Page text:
ONS: An estimated 1.3 million people living in private households in the UK were experiencing self-reported long COVID as of 6 December 2021. That represents 2.0% of the population.
An estimated 1.3 million people living in private households in the UK (2.0% of the population) were experiencing self-reported long COVID (symptoms persisting for more than four weeks after the first suspected coronavirus (COVID-19) infection that were not explained by something else) as of 6 December 2021.
The proportion of people with self-reported long COVID who reported that it reduced their ability to carry out daily activities remained stable compared with previous months; symptoms adversely affected the day-to-day activities of 809,000 people (64% of those with self-reported long COVID), with 247,000 (20%) reporting that their ability to undertake their day-to-day activities had been “limited a lot”.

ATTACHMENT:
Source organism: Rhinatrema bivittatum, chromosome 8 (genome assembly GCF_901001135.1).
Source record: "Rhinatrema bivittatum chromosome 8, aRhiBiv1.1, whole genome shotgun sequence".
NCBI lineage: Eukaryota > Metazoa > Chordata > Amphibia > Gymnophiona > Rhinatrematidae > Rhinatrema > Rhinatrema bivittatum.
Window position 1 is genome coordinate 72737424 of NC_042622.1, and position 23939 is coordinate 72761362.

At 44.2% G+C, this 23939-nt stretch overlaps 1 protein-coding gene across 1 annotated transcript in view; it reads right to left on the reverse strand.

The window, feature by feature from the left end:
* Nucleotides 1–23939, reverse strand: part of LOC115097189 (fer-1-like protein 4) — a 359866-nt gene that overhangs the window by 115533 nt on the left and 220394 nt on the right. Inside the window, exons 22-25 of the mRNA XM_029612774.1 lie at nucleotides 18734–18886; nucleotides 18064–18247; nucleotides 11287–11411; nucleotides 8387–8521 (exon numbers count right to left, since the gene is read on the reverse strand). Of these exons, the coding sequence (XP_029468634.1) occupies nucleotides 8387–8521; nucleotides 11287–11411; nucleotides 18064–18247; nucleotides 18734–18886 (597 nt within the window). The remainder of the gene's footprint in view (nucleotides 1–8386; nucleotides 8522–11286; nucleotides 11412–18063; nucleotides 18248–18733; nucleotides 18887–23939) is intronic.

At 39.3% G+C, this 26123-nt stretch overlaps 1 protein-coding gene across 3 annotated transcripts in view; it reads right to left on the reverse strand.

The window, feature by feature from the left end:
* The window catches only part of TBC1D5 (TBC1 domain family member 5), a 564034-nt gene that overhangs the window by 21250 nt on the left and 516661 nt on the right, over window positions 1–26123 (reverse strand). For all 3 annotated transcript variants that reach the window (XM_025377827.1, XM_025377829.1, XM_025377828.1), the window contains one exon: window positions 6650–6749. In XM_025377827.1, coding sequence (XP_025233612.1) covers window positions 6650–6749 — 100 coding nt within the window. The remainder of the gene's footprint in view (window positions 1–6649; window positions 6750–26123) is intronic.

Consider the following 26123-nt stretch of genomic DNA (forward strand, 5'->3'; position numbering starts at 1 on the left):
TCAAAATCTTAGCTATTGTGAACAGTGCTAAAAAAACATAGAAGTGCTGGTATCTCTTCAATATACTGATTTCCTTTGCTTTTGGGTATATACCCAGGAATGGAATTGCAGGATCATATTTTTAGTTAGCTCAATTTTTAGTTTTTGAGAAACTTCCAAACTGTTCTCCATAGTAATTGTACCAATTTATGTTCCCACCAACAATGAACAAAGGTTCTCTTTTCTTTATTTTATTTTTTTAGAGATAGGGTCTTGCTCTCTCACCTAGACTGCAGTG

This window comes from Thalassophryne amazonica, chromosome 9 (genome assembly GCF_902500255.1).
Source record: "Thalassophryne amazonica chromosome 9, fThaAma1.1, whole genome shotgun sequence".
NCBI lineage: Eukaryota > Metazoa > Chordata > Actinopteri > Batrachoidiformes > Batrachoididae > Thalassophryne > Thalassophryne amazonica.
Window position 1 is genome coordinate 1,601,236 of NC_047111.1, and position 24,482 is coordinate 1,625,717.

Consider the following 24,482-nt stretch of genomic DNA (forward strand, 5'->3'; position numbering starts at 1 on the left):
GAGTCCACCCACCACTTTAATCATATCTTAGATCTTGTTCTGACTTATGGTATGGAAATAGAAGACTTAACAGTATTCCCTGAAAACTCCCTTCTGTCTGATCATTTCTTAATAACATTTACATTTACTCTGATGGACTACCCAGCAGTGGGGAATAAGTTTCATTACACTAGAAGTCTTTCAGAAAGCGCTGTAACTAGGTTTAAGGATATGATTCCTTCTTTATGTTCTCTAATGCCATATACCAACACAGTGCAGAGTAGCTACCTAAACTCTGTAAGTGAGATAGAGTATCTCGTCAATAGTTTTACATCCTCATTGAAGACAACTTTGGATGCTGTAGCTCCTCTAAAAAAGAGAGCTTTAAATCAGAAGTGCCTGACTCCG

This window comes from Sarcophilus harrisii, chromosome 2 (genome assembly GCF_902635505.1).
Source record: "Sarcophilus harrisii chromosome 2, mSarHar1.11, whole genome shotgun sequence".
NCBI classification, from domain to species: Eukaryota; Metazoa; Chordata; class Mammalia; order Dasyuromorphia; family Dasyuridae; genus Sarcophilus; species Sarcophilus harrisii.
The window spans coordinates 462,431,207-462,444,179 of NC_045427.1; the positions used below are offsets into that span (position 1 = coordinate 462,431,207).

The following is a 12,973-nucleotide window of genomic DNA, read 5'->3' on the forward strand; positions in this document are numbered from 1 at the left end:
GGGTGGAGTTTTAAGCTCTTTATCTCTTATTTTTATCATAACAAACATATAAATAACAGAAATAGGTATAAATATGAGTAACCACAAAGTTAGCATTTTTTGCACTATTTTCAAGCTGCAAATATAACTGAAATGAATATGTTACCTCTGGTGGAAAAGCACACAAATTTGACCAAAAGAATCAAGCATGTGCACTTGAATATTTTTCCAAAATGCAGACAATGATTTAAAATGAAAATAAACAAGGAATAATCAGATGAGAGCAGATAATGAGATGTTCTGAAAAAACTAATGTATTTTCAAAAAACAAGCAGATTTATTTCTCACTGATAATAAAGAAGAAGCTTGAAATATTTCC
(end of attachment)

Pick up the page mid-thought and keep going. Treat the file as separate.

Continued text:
Fatigue continued to be the most common symptom reported as part of individuals’ experience of long COVID (51% of those with self-reported long COVID), followed by loss of smell (37%), shortness of breath (36%), and difficulty concentrating (28%).
As a proportion of the UK population, prevalence of self-reported long COVID was greatest in people aged 35 to 69 years, females, people living in more deprived areas, those working in health care, social care, or teaching and education (which saw the biggest month-on-month increase out of all employment sectors), and those with another activity-limiting health condition or disability.